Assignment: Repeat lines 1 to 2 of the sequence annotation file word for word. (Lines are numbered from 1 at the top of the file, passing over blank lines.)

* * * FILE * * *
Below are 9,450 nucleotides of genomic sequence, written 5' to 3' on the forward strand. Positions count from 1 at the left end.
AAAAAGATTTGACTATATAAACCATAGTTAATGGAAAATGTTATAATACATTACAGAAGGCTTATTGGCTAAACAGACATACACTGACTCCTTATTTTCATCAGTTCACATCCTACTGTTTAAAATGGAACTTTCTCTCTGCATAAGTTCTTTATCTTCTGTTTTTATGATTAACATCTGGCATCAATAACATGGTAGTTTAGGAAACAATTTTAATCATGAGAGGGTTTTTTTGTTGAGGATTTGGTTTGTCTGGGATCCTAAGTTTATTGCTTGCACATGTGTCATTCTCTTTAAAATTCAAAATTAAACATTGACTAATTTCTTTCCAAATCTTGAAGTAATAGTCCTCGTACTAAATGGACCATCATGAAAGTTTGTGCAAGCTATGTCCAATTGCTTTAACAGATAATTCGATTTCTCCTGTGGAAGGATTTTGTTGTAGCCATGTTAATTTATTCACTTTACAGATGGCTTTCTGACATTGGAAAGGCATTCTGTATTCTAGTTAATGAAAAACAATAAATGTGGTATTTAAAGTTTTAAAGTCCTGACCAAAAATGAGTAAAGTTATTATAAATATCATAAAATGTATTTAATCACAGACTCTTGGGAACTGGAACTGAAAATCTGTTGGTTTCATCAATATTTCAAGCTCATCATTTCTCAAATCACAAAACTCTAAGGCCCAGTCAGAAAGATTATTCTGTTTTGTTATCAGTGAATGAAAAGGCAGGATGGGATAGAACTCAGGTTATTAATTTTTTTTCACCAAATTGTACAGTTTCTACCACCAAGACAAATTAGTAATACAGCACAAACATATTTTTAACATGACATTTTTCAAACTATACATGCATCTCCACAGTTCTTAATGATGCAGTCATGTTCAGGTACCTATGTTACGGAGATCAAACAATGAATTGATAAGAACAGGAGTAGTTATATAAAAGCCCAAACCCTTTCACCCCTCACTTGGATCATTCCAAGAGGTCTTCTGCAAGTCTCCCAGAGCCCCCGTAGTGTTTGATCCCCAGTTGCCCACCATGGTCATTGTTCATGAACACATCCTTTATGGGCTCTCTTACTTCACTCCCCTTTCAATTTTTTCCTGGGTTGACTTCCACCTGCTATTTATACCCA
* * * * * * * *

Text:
Below are 9,450 nucleotides of genomic sequence, written 5' to 3' on the forward strand. Positions count from 1 at the left end.
AAAAAGATTTGACTATATAAACCATAGTTAATGGAAAATGTTATAATACATTACAGAAGGCTTATTGGCTAAACAGACATACACTGACTCCTTATTTTCATCAGTTCACATCCTACTGTTTAAAATGGAACTTTCTCTCTGCATAAGTTCTTTATCTTCTGTTTTTATGATTAACATCTGGCATCAATAACATGGTAGTTTAGGAAACAATTTTAATCATGAGAGGGTTTTTTTGTTGAGGATTTGGTTTGTCTGGGATCCTAAGTTTATTGCTTGCACATGTGTCATTCTCTTTAAAATTCAAAATTAAACATTGACTAATTTCTTTCCAAATCTTGAAGTAATAGTCCTCGTACTAAATGGACCATCATGAAAGTTTGTGCAAGCTATGTCCAATTGCTTTAACAGATAATTCGATTTCTCCTGTGGAAGGATTTTGTTGTAGCCATGTTAATTTATTCACTTTACAGATGGCTTTCTGACATTGGAAAGGCATTCTGTATTCTAGTTAATGAAAAACAATAAATGTGGTATTTAAAGTTTTAAAGTCCTGACCAAAAATGAGTAAAGTTATTATAAATATCATAAAATGTATTTAATCACAGACTCTTGGGAACTGGAACTGAAAATCTGTTGGTTTCATCAATATTTCAAGCTCATCATTTCTCAAATCACAAAACTCTAAGGCCCAGTCAGAAAGATTATTCTGTTTTGTTATCAGTGAATGAAAAGGCAGGATGGGATAGAACTCAGGTTATTAATTTTTTTTCACCAAATTGTACAGTTTCTACCACCAAGACAAATTAGTAATACAGCACAAACATATTTTTAACATGACATTTTTCAAACTATACATGCATCTCCACAGTTCTTAATGATGCAGTCATGTTCAGGTACCTATGTTACGGAGATCAAACAATGAATTGATAAGAACAGGAGTAGTTATATAAAAGCCCAAACCCTTTCACCCCTCACTTGGATCATTCCAAGAGGTCTTCTGCAAGTCTCCCAGAGCCCCCGTAGTGTTTGATCCCCAGTTGCCCACCATGGTCATTGTTCATGAACACATCCTTTATGGGCTCTCTTACTTCACTCCCCTTTCAATTTTTTCCTGGGTTGACTTCCACCTGCTATTTATACCCA